An underground bunker, an imminent apocalypse, a lonely scientist and an ominous computer are the main ingredients of this convincing British indie sci-fi. It is guaranteed to keep you hooked for 90 minutes, and it will give you a few good scares, too. Twenty Twenty Four has an estimated budget of just £20,000.
Roy (Andrew Kinsler) inhabits an underground facility named Plethura on his own, completely isolated from the inhospitable outside, and the intelligent computer Arthur is the only type of interaction available. Until he begins to sense a foreign presence, and strange events begin to take place, including a infection protruding from his chest. The computer Arthur is ambiguous and ironic, often mocking and bullying the young scientist. It grudgingly carries out his requests, instead prompting him with a constant “are you sure, Roy?” – in a mix of British irony and feigned politeness which Roy and audiences will find both amusing and vexing.
The dark imagery elegantly veers between reality, dream and allegory, and it is often impossible to distinguish between these three film layers. It is precisely this narrative and poetical freedom, supported by good acting and convincing photography, that make this movie a powerful viewing experience.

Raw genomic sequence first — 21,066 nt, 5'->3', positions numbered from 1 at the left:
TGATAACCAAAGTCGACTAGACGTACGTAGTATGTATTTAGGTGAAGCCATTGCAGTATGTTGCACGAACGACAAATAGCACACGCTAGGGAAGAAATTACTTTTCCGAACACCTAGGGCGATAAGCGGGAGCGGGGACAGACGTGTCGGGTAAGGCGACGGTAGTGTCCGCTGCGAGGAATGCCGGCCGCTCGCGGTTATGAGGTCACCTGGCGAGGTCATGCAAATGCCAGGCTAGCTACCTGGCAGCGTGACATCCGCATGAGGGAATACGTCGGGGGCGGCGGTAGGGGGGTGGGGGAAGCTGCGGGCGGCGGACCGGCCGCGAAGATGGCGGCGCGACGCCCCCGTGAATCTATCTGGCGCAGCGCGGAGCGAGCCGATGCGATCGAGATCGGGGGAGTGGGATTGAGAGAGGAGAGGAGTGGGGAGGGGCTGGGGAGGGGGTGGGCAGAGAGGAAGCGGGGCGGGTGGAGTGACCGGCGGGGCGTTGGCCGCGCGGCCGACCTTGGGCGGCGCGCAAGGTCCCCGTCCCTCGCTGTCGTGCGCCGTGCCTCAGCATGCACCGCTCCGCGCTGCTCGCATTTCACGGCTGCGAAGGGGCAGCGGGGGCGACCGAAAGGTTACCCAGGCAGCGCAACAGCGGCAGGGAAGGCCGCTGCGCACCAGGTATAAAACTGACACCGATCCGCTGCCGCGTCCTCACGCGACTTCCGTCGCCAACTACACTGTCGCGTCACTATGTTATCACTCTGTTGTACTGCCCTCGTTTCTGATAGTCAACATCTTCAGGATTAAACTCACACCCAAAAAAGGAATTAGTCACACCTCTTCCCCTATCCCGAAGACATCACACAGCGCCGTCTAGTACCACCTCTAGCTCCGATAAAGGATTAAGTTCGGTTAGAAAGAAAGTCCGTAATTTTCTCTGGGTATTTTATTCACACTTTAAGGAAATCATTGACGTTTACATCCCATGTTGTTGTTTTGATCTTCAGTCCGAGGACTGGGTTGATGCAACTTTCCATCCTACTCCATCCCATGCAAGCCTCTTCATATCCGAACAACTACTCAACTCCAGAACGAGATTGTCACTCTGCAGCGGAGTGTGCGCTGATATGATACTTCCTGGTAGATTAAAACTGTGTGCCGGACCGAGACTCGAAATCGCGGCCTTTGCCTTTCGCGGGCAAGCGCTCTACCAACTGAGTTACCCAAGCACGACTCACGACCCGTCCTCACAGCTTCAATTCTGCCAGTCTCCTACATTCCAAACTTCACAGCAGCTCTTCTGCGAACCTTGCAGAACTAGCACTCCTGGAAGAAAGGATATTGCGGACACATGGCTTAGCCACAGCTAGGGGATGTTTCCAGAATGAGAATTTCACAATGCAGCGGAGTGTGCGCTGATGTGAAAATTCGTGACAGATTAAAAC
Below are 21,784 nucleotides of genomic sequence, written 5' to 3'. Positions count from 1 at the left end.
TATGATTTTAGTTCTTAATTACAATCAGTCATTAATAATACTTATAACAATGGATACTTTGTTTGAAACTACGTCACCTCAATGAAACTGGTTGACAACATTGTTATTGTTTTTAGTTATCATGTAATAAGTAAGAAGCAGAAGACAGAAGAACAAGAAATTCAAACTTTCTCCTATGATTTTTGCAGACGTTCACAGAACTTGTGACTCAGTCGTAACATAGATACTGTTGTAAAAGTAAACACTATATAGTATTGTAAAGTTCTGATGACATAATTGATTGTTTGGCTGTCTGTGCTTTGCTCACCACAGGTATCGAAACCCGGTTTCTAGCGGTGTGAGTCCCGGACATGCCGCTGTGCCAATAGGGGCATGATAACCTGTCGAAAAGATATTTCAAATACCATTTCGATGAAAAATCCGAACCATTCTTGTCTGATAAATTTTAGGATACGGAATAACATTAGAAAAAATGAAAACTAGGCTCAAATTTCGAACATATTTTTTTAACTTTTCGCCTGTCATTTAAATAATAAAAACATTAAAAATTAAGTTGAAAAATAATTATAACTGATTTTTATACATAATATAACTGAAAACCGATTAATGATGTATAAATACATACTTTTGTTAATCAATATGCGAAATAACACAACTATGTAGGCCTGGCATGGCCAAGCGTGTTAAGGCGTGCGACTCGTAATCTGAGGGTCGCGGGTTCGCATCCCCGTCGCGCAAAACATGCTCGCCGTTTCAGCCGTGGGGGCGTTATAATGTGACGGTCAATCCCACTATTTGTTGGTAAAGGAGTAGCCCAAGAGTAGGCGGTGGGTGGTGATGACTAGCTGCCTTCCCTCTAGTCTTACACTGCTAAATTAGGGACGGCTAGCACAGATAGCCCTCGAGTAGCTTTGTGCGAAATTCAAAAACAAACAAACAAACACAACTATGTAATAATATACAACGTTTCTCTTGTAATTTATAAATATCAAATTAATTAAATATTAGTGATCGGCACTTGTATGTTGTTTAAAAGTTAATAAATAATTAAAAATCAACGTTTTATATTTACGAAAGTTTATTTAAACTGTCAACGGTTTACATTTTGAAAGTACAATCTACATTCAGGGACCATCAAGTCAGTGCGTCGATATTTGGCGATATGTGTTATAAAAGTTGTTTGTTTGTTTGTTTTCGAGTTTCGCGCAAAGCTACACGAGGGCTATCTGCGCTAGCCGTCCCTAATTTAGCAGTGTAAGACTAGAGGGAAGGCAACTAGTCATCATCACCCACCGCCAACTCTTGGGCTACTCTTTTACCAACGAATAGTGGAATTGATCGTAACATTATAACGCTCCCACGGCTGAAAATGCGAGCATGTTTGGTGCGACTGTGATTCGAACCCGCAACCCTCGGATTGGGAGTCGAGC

Twenty Twenty-Four mixes elements of Stanley Kubrik’s 2001: A Space Odyssey (the evil and manipulative computer; made in 1968), Tarkovsky’s Solaris (isolation, the questioning of the real location, hallucinations; 1972), Ridley Scott’s Alien (contamination, stalking creatures; 1979) and many others sci-fi classics. Despite being made in 2016 and set in 2024, the movie has a strange vintage look because it was mostly filmed inside facilities constructed in the past. There are even green phosphor and monochromatic computer screens.
This retro feel does not compromise the quality of the movie. Quite the opposite, Twenty Twenty-Four is a fitting tribute to the sci-fi classics. It excels in its simplicity, deftly making use of the few resources available. There are also a few shortcomings, such as the excessive contextualisation of the movie in the beginning by the means of text, but this will not prevent you from having a lot of fun.
Twenty Twenty–Four was completed in May 2016, and premiered in London at Empire Cinema, Leicester Square, with the British Independent Film Festival. You can find out more information about the film and where to view it next by clicking here.
You can watch the film trailer below: